The public hasn’t previously had a role in the selection of police and fire chiefs. Some say that should change.

Published: Mar. 5, 2021 at 6:53 PM AKST
Email This Link
Share on Pinterest
Share on LinkedIn

ANCHORAGE, Alaska (KTUU) - The public has not had a formal role in the selection of Anchorage’s past and present police and fire chiefs, but as both positions will need to be filled this summer, some community members are already asking to be included in the process.

In the last few weeks, both Anchorage Police Department Chief Justin Doll and Anchorage Fire Department Chief Jodie Hettrick have confirmed plans to retire in June.

During an Anchorage Assembly Public Safety Committee meeting Wednesday, assembly members discussed the process for selecting new chiefs.

In short, the mayoral candidate who wins the upcoming municipal election will appoint an individual to each chief position. The Anchorage Assembly will then meet and discuss the appointment in a work session that is open to the public, then vote during a regular meeting on whether to confirm the appointee.

During Wednesday’s meeting, members of the public expressed interest in providing feedback before appointees are confirmed.

“We have seen so many cases over the years of police abuse, and we need to be sure that as we’re setting up the department that the public has a role in this process,” said Anchorage resident Emily Kloc.

President and CEO of the Alaska Black Caucus Celeste Hodge Growden also spoke out in favor of including members of the public in the decision making process.

“I too would like to go on record as urging support for community input, community engagement, inclusion,” Hodge Growden said.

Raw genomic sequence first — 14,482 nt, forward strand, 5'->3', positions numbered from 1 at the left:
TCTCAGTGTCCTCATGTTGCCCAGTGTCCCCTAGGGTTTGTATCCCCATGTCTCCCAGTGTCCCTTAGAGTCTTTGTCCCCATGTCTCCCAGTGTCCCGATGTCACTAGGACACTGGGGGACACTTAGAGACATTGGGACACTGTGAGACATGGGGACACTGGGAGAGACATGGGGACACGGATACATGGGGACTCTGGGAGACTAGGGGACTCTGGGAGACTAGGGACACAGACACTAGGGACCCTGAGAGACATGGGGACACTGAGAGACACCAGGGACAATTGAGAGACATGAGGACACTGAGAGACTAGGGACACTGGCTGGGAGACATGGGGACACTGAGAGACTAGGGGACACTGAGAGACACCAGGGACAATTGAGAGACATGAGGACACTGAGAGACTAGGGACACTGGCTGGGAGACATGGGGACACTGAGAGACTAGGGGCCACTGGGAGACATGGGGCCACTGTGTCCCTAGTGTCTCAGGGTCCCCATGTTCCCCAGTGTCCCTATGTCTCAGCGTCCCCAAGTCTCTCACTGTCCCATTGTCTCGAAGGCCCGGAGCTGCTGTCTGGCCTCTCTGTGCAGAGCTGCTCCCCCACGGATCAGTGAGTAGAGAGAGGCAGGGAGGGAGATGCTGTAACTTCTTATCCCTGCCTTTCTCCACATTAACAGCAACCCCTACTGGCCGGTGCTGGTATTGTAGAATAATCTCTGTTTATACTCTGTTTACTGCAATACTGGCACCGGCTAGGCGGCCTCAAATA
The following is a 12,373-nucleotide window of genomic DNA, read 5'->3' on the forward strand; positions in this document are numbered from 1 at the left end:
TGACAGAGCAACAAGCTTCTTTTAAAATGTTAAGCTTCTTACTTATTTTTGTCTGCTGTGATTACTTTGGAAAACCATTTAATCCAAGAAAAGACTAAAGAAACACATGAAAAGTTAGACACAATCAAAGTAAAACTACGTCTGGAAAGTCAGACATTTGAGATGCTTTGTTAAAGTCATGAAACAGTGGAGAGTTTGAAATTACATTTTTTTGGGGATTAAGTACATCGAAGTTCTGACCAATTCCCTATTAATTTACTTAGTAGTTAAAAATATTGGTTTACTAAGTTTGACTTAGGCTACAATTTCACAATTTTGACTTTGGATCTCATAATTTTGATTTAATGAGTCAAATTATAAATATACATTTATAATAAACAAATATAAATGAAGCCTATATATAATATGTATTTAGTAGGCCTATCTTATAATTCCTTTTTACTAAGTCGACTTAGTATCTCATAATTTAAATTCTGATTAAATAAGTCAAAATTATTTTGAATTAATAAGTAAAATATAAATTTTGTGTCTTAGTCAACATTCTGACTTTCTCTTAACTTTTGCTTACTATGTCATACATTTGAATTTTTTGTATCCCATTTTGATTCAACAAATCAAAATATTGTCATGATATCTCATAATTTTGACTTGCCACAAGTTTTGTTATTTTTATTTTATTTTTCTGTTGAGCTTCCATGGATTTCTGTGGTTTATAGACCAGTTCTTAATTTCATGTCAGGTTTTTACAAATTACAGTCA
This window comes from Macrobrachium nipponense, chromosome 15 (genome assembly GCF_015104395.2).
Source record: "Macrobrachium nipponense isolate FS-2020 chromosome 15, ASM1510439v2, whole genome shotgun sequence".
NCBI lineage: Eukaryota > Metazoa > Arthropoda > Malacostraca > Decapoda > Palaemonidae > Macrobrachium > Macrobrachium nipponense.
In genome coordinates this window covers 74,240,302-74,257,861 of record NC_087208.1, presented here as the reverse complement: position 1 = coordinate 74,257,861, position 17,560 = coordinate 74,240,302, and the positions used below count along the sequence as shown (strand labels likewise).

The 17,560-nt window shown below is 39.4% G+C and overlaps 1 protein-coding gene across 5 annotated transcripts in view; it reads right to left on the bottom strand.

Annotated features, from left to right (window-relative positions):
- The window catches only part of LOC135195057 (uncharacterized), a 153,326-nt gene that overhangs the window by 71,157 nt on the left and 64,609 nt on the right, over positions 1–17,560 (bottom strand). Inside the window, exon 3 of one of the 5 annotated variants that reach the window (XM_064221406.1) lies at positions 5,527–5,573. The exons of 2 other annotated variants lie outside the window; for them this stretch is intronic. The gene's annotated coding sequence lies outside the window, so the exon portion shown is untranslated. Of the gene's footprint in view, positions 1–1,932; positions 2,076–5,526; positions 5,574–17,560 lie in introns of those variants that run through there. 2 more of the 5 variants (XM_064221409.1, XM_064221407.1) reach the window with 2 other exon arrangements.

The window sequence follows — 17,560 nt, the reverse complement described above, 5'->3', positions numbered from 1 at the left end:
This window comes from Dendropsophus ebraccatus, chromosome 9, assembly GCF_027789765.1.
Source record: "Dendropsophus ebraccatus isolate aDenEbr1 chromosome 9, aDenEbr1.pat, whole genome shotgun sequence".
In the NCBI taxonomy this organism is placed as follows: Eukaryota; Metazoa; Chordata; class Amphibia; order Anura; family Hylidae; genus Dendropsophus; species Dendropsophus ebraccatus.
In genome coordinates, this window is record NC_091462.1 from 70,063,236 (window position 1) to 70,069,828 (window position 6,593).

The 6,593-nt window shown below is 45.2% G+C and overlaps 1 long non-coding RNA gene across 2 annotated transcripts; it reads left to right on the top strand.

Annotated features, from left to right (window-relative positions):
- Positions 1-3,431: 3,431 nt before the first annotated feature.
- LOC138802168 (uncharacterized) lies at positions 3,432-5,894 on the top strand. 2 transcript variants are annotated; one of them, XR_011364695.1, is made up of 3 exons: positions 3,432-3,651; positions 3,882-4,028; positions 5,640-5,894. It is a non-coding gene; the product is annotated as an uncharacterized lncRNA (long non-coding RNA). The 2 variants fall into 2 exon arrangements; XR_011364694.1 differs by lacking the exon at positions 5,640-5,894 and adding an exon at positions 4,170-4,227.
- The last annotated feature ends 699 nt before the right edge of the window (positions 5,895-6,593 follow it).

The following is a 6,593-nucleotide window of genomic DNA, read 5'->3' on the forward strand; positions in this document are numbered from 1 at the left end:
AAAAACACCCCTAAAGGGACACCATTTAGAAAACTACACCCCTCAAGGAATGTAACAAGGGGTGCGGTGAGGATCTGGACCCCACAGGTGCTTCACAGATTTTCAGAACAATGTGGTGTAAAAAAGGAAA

Anchorage Assembly Member Crystal Kennedy said the public has never had a formal role in the process before.

“The question really is, ‘Do we want to somehow create one?’ and obviously that would have to be in conjunction with the mayor, whoever that is, who will be making that selection,” Kennedy said.

Assembly Member Felix Rivera said he would hope the assembly can partner with the incoming mayor to create a more robust public process, pointing to the City of Fairbanks, which recently opened up its selection process to the public to fill a police chief position.

“That could be something that we could emulate here and I think especially in light of the discussions that happened in 2020, I think it’s worth considering,” Rivera said.

According to a November press release from the City of Fairbanks, Mayor Jim Matherly decided to create a nine-person panel of community members to interviewed applicants and hosted a public forum using questions provided by the Fairbanks Diversity Council.

On Feb. 11, Matherly announced local candidate Ron Dupee as the new chief of police in Fairbanks. Then, on Feb. 22, the Fairbanks City Council voted to postpone Dupee’s hiring after over an hour of hearing comments from residents, KTVF reported.

Anchorage Assembly Member Christopher Constant pointed to the developments in Fairbanks as a reason why he is skeptical about following a similar process.

“This whole area of conversation I think is highly potentially inflammatory,” he said. “I’ve been following the Fairbanks conversation and it hasn’t been particularly robust or healthy for the community.”

Assembly Member Kameron Perez-Verdia, co-chair of the Public Safety Committee, said members will continue conversations moving forward about what role the public might have in the selection process.

Copyright 2021 KTUU. All rights reserved.